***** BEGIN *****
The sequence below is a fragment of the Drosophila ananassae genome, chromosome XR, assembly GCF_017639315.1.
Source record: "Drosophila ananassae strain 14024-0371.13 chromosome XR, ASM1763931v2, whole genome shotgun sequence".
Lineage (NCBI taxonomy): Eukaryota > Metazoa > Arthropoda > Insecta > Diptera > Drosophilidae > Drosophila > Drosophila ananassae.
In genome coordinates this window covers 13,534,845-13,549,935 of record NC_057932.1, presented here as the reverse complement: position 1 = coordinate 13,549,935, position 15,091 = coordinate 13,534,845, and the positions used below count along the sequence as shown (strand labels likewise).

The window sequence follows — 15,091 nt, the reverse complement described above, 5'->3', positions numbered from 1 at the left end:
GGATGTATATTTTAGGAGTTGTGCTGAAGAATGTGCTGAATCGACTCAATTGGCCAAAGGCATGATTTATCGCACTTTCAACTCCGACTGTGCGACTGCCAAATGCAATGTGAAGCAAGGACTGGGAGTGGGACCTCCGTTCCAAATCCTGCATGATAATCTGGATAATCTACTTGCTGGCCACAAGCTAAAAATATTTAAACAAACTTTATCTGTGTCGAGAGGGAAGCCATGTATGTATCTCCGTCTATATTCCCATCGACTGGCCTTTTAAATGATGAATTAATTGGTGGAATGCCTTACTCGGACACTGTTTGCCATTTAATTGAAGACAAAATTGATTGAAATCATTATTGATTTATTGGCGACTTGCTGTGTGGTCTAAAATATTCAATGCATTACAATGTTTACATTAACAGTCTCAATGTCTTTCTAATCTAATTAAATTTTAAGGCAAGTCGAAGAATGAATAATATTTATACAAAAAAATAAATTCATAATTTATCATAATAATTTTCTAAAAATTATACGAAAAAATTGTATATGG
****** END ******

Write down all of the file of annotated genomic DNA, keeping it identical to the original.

The sequence below is a fragment of the Drosophila ananassae genome, chromosome XR, assembly GCF_017639315.1.
Source record: "Drosophila ananassae strain 14024-0371.13 chromosome XR, ASM1763931v2, whole genome shotgun sequence".
Lineage (NCBI taxonomy): Eukaryota > Metazoa > Arthropoda > Insecta > Diptera > Drosophilidae > Drosophila > Drosophila ananassae.
In genome coordinates this window covers 13,534,845-13,549,935 of record NC_057932.1, presented here as the reverse complement: position 1 = coordinate 13,549,935, position 15,091 = coordinate 13,534,845, and the positions used below count along the sequence as shown (strand labels likewise).

The window sequence follows — 15,091 nt, the reverse complement described above, 5'->3', positions numbered from 1 at the left end:
GGATGTATATTTTAGGAGTTGTGCTGAAGAATGTGCTGAATCGACTCAATTGGCCAAAGGCATGATTTATCGCACTTTCAACTCCGACTGTGCGACTGCCAAATGCAATGTGAAGCAAGGACTGGGAGTGGGACCTCCGTTCCAAATCCTGCATGATAATCTGGATAATCTACTTGCTGGCCACAAGCTAAAAATATTTAAACAAACTTTATCTGTGTCGAGAGGGAAGCCATGTATGTATCTCCGTCTATATTCCCATCGACTGGCCTTTTAAATGATGAATTAATTGGTGGAATGCCTTACTCGGACACTGTTTGCCATTTAATTGAAGACAAAATTGATTGAAATCATTATTGATTTATTGGCGACTTGCTGTGTGGTCTAAAATATTCAATGCATTACAATGTTTACATTAACAGTCTCAATGTCTTTCTAATCTAATTAAATTTTAAGGCAAGTCGAAGAATGAATAATATTTATACAAAAAAATAAATTCATAATTTATCATAATAATTTTCTAAAAATTATACGAAAAAATTGTATATGG